I just looked up the other forms you mention, and the one named 'Edith Dusek' is available from Far Reaches Farm.  Evidently Jerry John Flintoff found this particular form, which he named for Washington trillium expert Edith Dusek (I became friends with Mr. Flintoff when I lived in Seattle, and visited the wonderful garden of Edith Dusek). Here's the nursery link:
http://www.farreachesfarm.com/Sanguinaria-canadensis-Edith-Dusek-p/p1173...

Mark McDonough
Massachusetts, USA, near the New Hampshire border USDA Zone 5
antennaria at aol.com
 

RickR
Title: Moderator
Joined: 2009-09-21

My Sanguinaria canadensis 'Multiplex' has a pink tinge this season, too.  And also the first time I noticed: when I took this pic four days ago.  I am finding deeper color than "normal' in lots of things this spring - pulsatilla, pulmonaria, corydalis, cardamine.  I really don't understand why, because it has been so warm.

             

Rick Rodich    zone 4a.    Annual precipitation ~24 inches
near Minneapolis, Minnesota, USA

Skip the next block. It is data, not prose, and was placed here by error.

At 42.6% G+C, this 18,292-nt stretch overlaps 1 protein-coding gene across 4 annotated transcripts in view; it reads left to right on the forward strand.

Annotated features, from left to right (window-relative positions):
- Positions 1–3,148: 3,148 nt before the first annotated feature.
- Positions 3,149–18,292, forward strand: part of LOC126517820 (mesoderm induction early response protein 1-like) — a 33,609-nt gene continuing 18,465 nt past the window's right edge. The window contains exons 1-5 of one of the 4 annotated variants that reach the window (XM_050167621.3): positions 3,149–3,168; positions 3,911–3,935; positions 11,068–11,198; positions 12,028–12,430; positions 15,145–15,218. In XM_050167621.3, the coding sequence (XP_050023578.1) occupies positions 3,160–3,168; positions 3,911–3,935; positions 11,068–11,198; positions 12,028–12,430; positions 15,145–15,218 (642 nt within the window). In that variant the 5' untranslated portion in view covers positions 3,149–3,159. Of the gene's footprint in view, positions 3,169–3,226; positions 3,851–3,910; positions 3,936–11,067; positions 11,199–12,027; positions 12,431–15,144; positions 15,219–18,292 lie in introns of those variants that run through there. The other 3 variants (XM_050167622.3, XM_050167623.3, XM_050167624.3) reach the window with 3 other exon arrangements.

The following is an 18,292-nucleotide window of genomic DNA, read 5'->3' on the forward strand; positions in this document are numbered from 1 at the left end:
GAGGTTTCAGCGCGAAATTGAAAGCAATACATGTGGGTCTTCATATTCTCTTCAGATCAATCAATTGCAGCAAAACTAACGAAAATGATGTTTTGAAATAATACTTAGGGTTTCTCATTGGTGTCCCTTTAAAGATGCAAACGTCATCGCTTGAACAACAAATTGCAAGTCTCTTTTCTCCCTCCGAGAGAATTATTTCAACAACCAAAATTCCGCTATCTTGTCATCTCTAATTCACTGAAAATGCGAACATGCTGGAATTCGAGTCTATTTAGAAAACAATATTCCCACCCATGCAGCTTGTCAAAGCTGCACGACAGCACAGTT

Allison
Allison's picture
Title: Guest
Joined: 2010-04-08

Most interesting.... can someone explain what is different about the 'Tennessee Form'? It looks lovely in the photo, but how does it differ from the norm? It looks just like my native Bloodroot.

There is a pale pink form here. It is pinker in the bud than in flower, but is still clearly pinkish. I have a small plant and will post a pic once it blooms. It doesn't clump up very fast, not like the typical form. I've ordered a plant S. canadensis 'Multiplex' from Wrightman Alpines and really really really looking forward to finally having this. A wonderful thing, and blooms just when you really need it!

Gardening on a wooded rocky ridge in the Ottawa Valley, Canada. Cold winters (-30C) and hot, humid summers. Nuts about native plants, ferns, pottery, my family, and Border Collies.

Hoy
Hoy's picture
Title: Member